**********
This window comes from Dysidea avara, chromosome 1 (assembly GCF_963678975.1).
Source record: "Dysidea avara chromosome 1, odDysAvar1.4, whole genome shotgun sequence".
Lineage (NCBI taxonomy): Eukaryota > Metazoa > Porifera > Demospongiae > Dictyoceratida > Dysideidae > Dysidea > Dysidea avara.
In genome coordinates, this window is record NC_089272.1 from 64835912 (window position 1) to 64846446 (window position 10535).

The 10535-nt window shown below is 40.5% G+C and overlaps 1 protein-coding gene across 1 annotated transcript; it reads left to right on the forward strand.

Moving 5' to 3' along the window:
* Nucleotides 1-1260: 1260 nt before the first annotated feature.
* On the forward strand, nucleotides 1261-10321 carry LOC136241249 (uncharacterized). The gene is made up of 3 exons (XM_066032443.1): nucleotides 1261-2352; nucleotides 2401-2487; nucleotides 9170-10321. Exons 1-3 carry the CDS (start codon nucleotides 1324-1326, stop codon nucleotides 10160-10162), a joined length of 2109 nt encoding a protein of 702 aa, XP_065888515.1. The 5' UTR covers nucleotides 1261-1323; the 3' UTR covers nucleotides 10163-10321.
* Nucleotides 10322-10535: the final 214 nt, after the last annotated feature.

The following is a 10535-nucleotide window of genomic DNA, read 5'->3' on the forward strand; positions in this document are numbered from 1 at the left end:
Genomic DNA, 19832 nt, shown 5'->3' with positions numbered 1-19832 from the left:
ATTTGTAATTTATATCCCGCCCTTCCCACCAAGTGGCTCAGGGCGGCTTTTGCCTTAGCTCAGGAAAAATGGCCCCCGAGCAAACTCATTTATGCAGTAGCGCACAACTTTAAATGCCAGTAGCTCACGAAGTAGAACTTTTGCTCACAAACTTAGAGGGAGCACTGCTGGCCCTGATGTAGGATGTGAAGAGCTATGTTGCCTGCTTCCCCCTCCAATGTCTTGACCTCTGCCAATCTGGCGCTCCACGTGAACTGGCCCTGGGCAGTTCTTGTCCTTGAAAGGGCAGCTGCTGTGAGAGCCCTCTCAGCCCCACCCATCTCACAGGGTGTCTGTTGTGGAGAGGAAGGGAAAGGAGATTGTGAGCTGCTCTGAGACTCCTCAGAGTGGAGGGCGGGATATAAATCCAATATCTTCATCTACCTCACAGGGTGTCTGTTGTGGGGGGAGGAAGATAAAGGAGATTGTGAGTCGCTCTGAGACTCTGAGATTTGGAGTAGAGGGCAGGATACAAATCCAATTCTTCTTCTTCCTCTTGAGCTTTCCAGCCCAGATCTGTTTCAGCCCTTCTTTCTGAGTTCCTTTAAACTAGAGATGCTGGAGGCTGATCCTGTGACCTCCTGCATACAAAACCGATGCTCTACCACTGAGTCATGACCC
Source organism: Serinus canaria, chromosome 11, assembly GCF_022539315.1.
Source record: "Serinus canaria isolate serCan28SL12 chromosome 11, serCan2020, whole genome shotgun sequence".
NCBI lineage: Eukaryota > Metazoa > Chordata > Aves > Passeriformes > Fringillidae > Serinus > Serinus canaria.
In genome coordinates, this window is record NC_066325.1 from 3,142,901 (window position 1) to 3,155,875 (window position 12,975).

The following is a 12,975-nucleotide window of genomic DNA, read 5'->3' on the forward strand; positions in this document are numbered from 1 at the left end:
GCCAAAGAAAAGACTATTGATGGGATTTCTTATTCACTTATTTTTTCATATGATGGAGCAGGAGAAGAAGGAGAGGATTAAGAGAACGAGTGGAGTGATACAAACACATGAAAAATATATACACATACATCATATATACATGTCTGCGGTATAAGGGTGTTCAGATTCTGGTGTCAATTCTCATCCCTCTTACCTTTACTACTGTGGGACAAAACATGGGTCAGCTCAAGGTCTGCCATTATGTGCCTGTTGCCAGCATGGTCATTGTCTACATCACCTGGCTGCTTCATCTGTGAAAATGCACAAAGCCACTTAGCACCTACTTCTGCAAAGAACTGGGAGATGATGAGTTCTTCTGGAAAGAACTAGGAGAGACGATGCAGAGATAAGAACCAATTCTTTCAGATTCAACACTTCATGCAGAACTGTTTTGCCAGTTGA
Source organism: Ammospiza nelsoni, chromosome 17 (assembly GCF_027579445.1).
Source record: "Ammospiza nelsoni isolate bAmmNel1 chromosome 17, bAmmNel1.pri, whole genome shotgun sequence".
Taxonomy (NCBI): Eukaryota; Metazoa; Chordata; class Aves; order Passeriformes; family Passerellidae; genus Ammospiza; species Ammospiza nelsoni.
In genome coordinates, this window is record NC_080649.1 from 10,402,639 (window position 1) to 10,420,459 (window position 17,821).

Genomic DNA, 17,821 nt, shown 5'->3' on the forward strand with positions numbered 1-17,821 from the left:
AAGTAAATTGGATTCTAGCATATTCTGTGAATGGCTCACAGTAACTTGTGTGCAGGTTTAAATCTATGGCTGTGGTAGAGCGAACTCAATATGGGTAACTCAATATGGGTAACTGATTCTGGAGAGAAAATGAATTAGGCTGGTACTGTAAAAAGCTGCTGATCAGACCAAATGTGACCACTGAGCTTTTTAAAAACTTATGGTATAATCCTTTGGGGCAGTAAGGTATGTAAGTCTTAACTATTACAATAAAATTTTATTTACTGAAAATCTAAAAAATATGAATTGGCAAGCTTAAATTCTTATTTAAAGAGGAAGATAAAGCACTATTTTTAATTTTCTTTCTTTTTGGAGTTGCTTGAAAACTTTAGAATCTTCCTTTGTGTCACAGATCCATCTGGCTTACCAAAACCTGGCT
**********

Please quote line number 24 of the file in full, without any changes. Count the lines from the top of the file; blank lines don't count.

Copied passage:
AAGTAAATTGGATTCTAGCATATTCTGTGAATGGCTCACAGTAACTTGTGTGCAGGTTTAAATCTATGGCTGTGGTAGAGCGAACTCAATATGGGTAACTCAATATGGGTAACTGATTCTGGAGAGAAAATGAATTAGGCTGGTACTGTAAAAAGCTGCTGATCAGACCAAATGTGACCACTGAGCTTTTTAAAAACTTATGGTATAATCCTTTGGGGCAGTAAGGTATGTAAGTCTTAACTATTACAATAAAATTTTATTTACTGAAAATCTAAAAAATATGAATTGGCAAGCTTAAATTCTTATTTAAAGAGGAAGATAAAGCACTATTTTTAATTTTCTTTCTTTTTGGAGTTGCTTGAAAACTTTAGAATCTTCCTTTGTGTCACAGATCCATCTGGCTTACCAAAACCTGGCT